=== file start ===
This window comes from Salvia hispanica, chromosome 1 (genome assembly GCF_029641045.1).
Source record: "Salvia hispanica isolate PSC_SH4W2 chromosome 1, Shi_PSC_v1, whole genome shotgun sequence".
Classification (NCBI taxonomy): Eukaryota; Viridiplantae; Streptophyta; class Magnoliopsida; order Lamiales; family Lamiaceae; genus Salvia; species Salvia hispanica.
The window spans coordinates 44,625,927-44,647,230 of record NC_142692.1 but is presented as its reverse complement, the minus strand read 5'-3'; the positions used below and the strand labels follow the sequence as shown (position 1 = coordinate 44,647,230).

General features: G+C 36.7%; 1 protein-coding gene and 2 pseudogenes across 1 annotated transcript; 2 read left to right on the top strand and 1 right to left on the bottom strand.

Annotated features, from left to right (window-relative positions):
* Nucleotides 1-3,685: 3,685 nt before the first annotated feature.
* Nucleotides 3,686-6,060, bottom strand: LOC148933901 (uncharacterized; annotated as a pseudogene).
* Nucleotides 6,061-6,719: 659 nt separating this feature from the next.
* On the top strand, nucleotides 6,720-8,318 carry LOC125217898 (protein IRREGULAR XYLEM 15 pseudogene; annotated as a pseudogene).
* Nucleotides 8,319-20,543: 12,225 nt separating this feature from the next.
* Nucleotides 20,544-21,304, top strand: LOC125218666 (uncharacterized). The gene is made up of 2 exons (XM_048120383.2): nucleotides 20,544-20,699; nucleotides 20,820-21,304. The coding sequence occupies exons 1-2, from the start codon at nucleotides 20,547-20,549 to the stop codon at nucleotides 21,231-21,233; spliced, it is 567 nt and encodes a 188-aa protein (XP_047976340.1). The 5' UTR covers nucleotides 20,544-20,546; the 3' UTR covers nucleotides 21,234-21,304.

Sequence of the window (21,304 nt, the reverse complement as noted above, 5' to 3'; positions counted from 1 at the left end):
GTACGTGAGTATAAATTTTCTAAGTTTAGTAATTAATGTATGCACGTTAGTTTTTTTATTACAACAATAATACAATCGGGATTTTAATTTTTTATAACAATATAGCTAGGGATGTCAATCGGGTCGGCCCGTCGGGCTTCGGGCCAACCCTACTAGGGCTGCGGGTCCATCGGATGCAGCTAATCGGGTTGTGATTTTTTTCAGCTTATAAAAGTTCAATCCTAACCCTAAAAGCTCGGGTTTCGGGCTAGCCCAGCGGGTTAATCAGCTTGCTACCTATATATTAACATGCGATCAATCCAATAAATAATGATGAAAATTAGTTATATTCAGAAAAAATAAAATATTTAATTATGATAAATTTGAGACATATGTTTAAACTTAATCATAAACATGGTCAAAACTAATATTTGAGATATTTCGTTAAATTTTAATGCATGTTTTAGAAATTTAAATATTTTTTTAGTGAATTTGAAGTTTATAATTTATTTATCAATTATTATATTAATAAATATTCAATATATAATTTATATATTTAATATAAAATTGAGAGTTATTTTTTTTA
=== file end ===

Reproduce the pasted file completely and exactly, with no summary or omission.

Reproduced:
This window comes from Salvia hispanica, chromosome 1 (genome assembly GCF_029641045.1).
Source record: "Salvia hispanica isolate PSC_SH4W2 chromosome 1, Shi_PSC_v1, whole genome shotgun sequence".
Classification (NCBI taxonomy): Eukaryota; Viridiplantae; Streptophyta; class Magnoliopsida; order Lamiales; family Lamiaceae; genus Salvia; species Salvia hispanica.
The window spans coordinates 44,625,927-44,647,230 of record NC_142692.1 but is presented as its reverse complement, the minus strand read 5'-3'; the positions used below and the strand labels follow the sequence as shown (position 1 = coordinate 44,647,230).

General features: G+C 36.7%; 1 protein-coding gene and 2 pseudogenes across 1 annotated transcript; 2 read left to right on the top strand and 1 right to left on the bottom strand.

Annotated features, from left to right (window-relative positions):
* Nucleotides 1-3,685: 3,685 nt before the first annotated feature.
* Nucleotides 3,686-6,060, bottom strand: LOC148933901 (uncharacterized; annotated as a pseudogene).
* Nucleotides 6,061-6,719: 659 nt separating this feature from the next.
* On the top strand, nucleotides 6,720-8,318 carry LOC125217898 (protein IRREGULAR XYLEM 15 pseudogene; annotated as a pseudogene).
* Nucleotides 8,319-20,543: 12,225 nt separating this feature from the next.
* Nucleotides 20,544-21,304, top strand: LOC125218666 (uncharacterized). The gene is made up of 2 exons (XM_048120383.2): nucleotides 20,544-20,699; nucleotides 20,820-21,304. The coding sequence occupies exons 1-2, from the start codon at nucleotides 20,547-20,549 to the stop codon at nucleotides 21,231-21,233; spliced, it is 567 nt and encodes a 188-aa protein (XP_047976340.1). The 5' UTR covers nucleotides 20,544-20,546; the 3' UTR covers nucleotides 21,234-21,304.

Sequence of the window (21,304 nt, the reverse complement as noted above, 5' to 3'; positions counted from 1 at the left end):
GTACGTGAGTATAAATTTTCTAAGTTTAGTAATTAATGTATGCACGTTAGTTTTTTTATTACAACAATAATACAATCGGGATTTTAATTTTTTATAACAATATAGCTAGGGATGTCAATCGGGTCGGCCCGTCGGGCTTCGGGCCAACCCTACTAGGGCTGCGGGTCCATCGGATGCAGCTAATCGGGTTGTGATTTTTTTCAGCTTATAAAAGTTCAATCCTAACCCTAAAAGCTCGGGTTTCGGGCTAGCCCAGCGGGTTAATCAGCTTGCTACCTATATATTAACATGCGATCAATCCAATAAATAATGATGAAAATTAGTTATATTCAGAAAAAATAAAATATTTAATTATGATAAATTTGAGACATATGTTTAAACTTAATCATAAACATGGTCAAAACTAATATTTGAGATATTTCGTTAAATTTTAATGCATGTTTTAGAAATTTAAATATTTTTTTAGTGAATTTGAAGTTTATAATTTATTTATCAATTATTATATTAATAAATATTCAATATATAATTTATATATTTAATATAAAATTGAGAGTTATTTTTTTTA